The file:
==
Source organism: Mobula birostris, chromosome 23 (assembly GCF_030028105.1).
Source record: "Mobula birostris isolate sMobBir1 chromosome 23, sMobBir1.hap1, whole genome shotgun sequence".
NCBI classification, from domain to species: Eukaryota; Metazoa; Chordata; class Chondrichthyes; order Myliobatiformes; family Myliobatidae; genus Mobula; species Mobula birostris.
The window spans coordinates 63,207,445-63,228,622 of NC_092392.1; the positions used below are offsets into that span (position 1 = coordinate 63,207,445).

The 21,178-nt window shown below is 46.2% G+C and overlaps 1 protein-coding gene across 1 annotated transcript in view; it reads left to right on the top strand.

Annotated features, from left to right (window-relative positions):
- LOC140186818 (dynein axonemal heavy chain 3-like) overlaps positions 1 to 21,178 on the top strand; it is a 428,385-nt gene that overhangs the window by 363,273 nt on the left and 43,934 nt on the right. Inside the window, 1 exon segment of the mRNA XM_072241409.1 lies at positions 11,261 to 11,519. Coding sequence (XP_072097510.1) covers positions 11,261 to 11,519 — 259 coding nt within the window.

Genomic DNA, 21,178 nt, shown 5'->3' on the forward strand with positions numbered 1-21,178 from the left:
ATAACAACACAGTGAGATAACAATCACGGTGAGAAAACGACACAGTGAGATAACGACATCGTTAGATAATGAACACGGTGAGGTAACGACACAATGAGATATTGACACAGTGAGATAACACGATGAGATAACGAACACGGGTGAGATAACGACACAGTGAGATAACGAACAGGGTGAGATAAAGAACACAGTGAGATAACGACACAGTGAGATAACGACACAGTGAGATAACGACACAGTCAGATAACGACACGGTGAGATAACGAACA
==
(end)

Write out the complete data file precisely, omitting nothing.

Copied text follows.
Source organism: Mobula birostris, chromosome 23 (assembly GCF_030028105.1).
Source record: "Mobula birostris isolate sMobBir1 chromosome 23, sMobBir1.hap1, whole genome shotgun sequence".
NCBI classification, from domain to species: Eukaryota; Metazoa; Chordata; class Chondrichthyes; order Myliobatiformes; family Myliobatidae; genus Mobula; species Mobula birostris.
The window spans coordinates 63,207,445-63,228,622 of NC_092392.1; the positions used below are offsets into that span (position 1 = coordinate 63,207,445).

The 21,178-nt window shown below is 46.2% G+C and overlaps 1 protein-coding gene across 1 annotated transcript in view; it reads left to right on the top strand.

Annotated features, from left to right (window-relative positions):
- LOC140186818 (dynein axonemal heavy chain 3-like) overlaps positions 1 to 21,178 on the top strand; it is a 428,385-nt gene that overhangs the window by 363,273 nt on the left and 43,934 nt on the right. Inside the window, 1 exon segment of the mRNA XM_072241409.1 lies at positions 11,261 to 11,519. Coding sequence (XP_072097510.1) covers positions 11,261 to 11,519 — 259 coding nt within the window.

Genomic DNA, 21,178 nt, shown 5'->3' on the forward strand with positions numbered 1-21,178 from the left:
ATAACAACACAGTGAGATAACAATCACGGTGAGAAAACGACACAGTGAGATAACGACATCGTTAGATAATGAACACGGTGAGGTAACGACACAATGAGATATTGACACAGTGAGATAACACGATGAGATAACGAACACGGGTGAGATAACGACACAGTGAGATAACGAACAGGGTGAGATAAAGAACACAGTGAGATAACGACACAGTGAGATAACGACACAGTGAGATAACGACACAGTCAGATAACGACACGGTGAGATAACGAACA